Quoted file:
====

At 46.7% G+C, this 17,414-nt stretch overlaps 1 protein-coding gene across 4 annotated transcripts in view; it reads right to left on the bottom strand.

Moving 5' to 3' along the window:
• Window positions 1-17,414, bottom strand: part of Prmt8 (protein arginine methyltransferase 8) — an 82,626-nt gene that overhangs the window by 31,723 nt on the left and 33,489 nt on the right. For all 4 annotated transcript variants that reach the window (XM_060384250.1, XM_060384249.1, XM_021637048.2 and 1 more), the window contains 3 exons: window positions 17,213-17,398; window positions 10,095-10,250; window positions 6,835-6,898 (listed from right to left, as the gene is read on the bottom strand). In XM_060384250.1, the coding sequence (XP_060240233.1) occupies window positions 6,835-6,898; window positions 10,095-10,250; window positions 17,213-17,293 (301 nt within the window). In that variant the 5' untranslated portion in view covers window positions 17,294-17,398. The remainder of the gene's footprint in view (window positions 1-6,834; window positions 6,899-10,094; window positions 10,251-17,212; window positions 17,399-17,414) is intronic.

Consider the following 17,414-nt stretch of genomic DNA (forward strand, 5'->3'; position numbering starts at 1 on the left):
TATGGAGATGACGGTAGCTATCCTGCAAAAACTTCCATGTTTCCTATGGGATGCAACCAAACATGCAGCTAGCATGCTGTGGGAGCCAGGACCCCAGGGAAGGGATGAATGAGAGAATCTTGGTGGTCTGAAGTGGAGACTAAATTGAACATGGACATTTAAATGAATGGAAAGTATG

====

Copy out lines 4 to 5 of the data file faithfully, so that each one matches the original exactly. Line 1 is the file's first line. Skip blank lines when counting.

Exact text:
Consider the following 17,414-nt stretch of genomic DNA (forward strand, 5'->3'; position numbering starts at 1 on the left):
TATGGAGATGACGGTAGCTATCCTGCAAAAACTTCCATGTTTCCTATGGGATGCAACCAAACATGCAGCTAGCATGCTGTGGGAGCCAGGACCCCAGGGAAGGGATGAATGAGAGAATCTTGGTGGTCTGAAGTGGAGACTAAATTGAACATGGACATTTAAATGAATGGAAAGTATG